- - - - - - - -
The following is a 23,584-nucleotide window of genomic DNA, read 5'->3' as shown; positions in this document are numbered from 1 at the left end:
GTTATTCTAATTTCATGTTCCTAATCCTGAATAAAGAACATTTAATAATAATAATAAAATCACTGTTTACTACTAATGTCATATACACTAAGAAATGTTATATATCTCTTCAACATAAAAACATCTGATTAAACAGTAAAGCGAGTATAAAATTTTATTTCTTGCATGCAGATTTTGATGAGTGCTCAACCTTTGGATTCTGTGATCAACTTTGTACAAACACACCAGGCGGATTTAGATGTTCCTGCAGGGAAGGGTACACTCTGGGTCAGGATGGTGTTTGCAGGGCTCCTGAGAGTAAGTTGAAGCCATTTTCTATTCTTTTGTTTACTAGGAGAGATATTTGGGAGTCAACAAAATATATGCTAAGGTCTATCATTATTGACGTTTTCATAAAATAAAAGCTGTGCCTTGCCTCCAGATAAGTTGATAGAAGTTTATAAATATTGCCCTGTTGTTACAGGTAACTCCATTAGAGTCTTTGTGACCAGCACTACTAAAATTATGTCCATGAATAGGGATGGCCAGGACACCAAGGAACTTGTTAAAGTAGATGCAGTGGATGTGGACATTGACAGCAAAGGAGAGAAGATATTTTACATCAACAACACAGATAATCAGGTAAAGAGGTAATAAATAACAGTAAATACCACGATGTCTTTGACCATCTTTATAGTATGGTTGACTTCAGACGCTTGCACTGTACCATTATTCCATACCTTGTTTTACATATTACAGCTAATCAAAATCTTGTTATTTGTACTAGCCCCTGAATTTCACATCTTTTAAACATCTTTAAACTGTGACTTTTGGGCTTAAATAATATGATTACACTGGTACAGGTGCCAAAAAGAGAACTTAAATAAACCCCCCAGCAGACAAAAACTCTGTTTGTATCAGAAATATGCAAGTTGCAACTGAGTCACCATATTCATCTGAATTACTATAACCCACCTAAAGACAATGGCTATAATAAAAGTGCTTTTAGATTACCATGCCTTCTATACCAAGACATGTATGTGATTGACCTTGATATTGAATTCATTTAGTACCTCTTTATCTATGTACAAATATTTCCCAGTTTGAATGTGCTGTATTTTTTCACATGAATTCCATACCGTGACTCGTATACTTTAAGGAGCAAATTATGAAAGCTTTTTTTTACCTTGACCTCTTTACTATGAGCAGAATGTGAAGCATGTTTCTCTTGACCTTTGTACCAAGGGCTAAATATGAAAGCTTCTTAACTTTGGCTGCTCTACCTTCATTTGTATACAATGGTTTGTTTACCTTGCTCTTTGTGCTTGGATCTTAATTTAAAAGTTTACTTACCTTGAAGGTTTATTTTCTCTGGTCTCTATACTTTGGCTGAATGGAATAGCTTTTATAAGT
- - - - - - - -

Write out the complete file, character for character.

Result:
The following is a 23,584-nucleotide window of genomic DNA, read 5'->3' as shown; positions in this document are numbered from 1 at the left end:
GTTATTCTAATTTCATGTTCCTAATCCTGAATAAAGAACATTTAATAATAATAATAAAATCACTGTTTACTACTAATGTCATATACACTAAGAAATGTTATATATCTCTTCAACATAAAAACATCTGATTAAACAGTAAAGCGAGTATAAAATTTTATTTCTTGCATGCAGATTTTGATGAGTGCTCAACCTTTGGATTCTGTGATCAACTTTGTACAAACACACCAGGCGGATTTAGATGTTCCTGCAGGGAAGGGTACACTCTGGGTCAGGATGGTGTTTGCAGGGCTCCTGAGAGTAAGTTGAAGCCATTTTCTATTCTTTTGTTTACTAGGAGAGATATTTGGGAGTCAACAAAATATATGCTAAGGTCTATCATTATTGACGTTTTCATAAAATAAAAGCTGTGCCTTGCCTCCAGATAAGTTGATAGAAGTTTATAAATATTGCCCTGTTGTTACAGGTAACTCCATTAGAGTCTTTGTGACCAGCACTACTAAAATTATGTCCATGAATAGGGATGGCCAGGACACCAAGGAACTTGTTAAAGTAGATGCAGTGGATGTGGACATTGACAGCAAAGGAGAGAAGATATTTTACATCAACAACACAGATAATCAGGTAAAGAGGTAATAAATAACAGTAAATACCACGATGTCTTTGACCATCTTTATAGTATGGTTGACTTCAGACGCTTGCACTGTACCATTATTCCATACCTTGTTTTACATATTACAGCTAATCAAAATCTTGTTATTTGTACTAGCCCCTGAATTTCACATCTTTTAAACATCTTTAAACTGTGACTTTTGGGCTTAAATAATATGATTACACTGGTACAGGTGCCAAAAAGAGAACTTAAATAAACCCCCCAGCAGACAAAAACTCTGTTTGTATCAGAAATATGCAAGTTGCAACTGAGTCACCATATTCATCTGAATTACTATAACCCACCTAAAGACAATGGCTATAATAAAAGTGCTTTTAGATTACCATGCCTTCTATACCAAGACATGTATGTGATTGACCTTGATATTGAATTCATTTAGTACCTCTTTATCTATGTACAAATATTTCCCAGTTTGAATGTGCTGTATTTTTTCACATGAATTCCATACCGTGACTCGTATACTTTAAGGAGCAAATTATGAAAGCTTTTTTTTACCTTGACCTCTTTACTATGAGCAGAATGTGAAGCATGTTTCTCTTGACCTTTGTACCAAGGGCTAAATATGAAAGCTTCTTAACTTTGGCTGCTCTACCTTCATTTGTATACAATGGTTTGTTTACCTTGCTCTTTGTGCTTGGATCTTAATTTAAAAGTTTACTTACCTTGAAGGTTTATTTTCTCTGGTCTCTATACTTTGGCTGAATGGAATAGCTTTTATAAGT